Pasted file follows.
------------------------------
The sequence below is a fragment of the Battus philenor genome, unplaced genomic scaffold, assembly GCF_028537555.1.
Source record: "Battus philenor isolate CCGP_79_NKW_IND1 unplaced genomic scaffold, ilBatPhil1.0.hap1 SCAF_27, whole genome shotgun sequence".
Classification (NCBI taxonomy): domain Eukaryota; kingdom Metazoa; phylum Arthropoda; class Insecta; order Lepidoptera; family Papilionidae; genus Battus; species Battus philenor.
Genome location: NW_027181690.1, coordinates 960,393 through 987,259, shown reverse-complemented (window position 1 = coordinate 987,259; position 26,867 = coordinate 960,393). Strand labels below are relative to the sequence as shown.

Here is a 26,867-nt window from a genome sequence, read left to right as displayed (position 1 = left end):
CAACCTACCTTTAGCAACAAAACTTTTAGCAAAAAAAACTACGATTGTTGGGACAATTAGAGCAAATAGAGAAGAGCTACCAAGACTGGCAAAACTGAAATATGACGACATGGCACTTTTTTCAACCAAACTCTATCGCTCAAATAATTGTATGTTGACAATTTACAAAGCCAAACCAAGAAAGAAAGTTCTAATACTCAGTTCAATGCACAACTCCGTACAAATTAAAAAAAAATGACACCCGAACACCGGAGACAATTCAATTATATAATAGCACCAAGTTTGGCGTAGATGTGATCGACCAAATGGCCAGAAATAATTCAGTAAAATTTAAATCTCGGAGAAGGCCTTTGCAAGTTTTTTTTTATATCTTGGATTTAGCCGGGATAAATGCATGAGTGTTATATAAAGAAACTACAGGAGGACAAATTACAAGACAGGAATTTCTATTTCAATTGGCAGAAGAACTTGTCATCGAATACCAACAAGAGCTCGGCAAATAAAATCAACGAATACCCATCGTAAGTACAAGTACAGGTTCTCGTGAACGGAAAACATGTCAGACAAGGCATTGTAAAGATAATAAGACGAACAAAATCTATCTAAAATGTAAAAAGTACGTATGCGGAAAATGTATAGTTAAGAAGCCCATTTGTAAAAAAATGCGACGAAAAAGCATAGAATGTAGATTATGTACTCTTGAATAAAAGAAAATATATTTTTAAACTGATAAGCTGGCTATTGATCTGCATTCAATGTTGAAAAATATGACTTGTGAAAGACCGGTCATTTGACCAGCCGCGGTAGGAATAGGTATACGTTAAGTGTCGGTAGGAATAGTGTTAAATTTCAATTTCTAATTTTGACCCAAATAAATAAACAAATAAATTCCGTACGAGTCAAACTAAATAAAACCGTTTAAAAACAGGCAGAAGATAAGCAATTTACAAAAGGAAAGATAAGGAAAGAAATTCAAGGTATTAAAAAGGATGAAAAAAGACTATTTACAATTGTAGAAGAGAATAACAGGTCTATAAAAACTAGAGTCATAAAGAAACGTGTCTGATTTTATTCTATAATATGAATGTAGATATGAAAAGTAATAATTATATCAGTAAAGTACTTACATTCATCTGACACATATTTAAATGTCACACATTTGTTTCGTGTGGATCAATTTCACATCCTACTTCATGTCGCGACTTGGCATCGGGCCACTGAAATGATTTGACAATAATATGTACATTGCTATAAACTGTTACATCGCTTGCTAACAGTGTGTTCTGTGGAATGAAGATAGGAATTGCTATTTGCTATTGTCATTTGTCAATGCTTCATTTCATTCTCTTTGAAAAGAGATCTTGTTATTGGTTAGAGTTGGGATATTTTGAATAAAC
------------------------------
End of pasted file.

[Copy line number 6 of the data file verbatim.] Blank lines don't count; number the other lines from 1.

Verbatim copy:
CAACCTACCTTTAGCAACAAAACTTTTAGCAAAAAAAACTACGATTGTTGGGACAATTAGAGCAAATAGAGAAGAGCTACCAAGACTGGCAAAACTGAAATATGACGACATGGCACTTTTTTCAACCAAACTCTATCGCTCAAATAATTGTATGTTGACAATTTACAAAGCCAAACCAAGAAAGAAAGTTCTAATACTCAGTTCAATGCACAACTCCGTACAAATTAAAAAAAAATGACACCCGAACACCGGAGACAATTCAATTATATAATAGCACCAAGTTTGGCGTAGATGTGATCGACCAAATGGCCAGAAATAATTCAGTAAAATTTAAATCTCGGAGAAGGCCTTTGCAAGTTTTTTTTTATATCTTGGATTTAGCCGGGATAAATGCATGAGTGTTATATAAAGAAACTACAGGAGGACAAATTACAAGACAGGAATTTCTATTTCAATTGGCAGAAGAACTTGTCATCGAATACCAACAAGAGCTCGGCAAATAAAATCAACGAATACCCATCGTAAGTACAAGTACAGGTTCTCGTGAACGGAAAACATGTCAGACAAGGCATTGTAAAGATAATAAGACGAACAAAATCTATCTAAAATGTAAAAAGTACGTATGCGGAAAATGTATAGTTAAGAAGCCCATTTGTAAAAAAATGCGACGAAAAAGCATAGAATGTAGATTATGTACTCTTGAATAAAAGAAAATATATTTTTAAACTGATAAGCTGGCTATTGATCTGCATTCAATGTTGAAAAATATGACTTGTGAAAGACCGGTCATTTGACCAGCCGCGGTAGGAATAGGTATACGTTAAGTGTCGGTAGGAATAGTGTTAAATTTCAATTTCTAATTTTGACCCAAATAAATAAACAAATAAATTCCGTACGAGTCAAACTAAATAAAACCGTTTAAAAACAGGCAGAAGATAAGCAATTTACAAAAGGAAAGATAAGGAAAGAAATTCAAGGTATTAAAAAGGATGAAAAAAGACTATTTACAATTGTAGAAGAGAATAACAGGTCTATAAAAACTAGAGTCATAAAGAAACGTGTCTGATTTTATTCTATAATATGAATGTAGATATGAAAAGTAATAATTATATCAGTAAAGTACTTACATTCATCTGACACATATTTAAATGTCACACATTTGTTTCGTGTGGATCAATTTCACATCCTACTTCATGTCGCGACTTGGCATCGGGCCACTGAAATGATTTGACAATAATATGTACATTGCTATAAACTGTTACATCGCTTGCTAACAGTGTGTTCTGTGGAATGAAGATAGGAATTGCTATTTGCTATTGTCATTTGTCAATGCTTCATTTCATTCTCTTTGAAAAGAGATCTTGTTATTGGTTAGAGTTGGGATATTTTGAATAAAC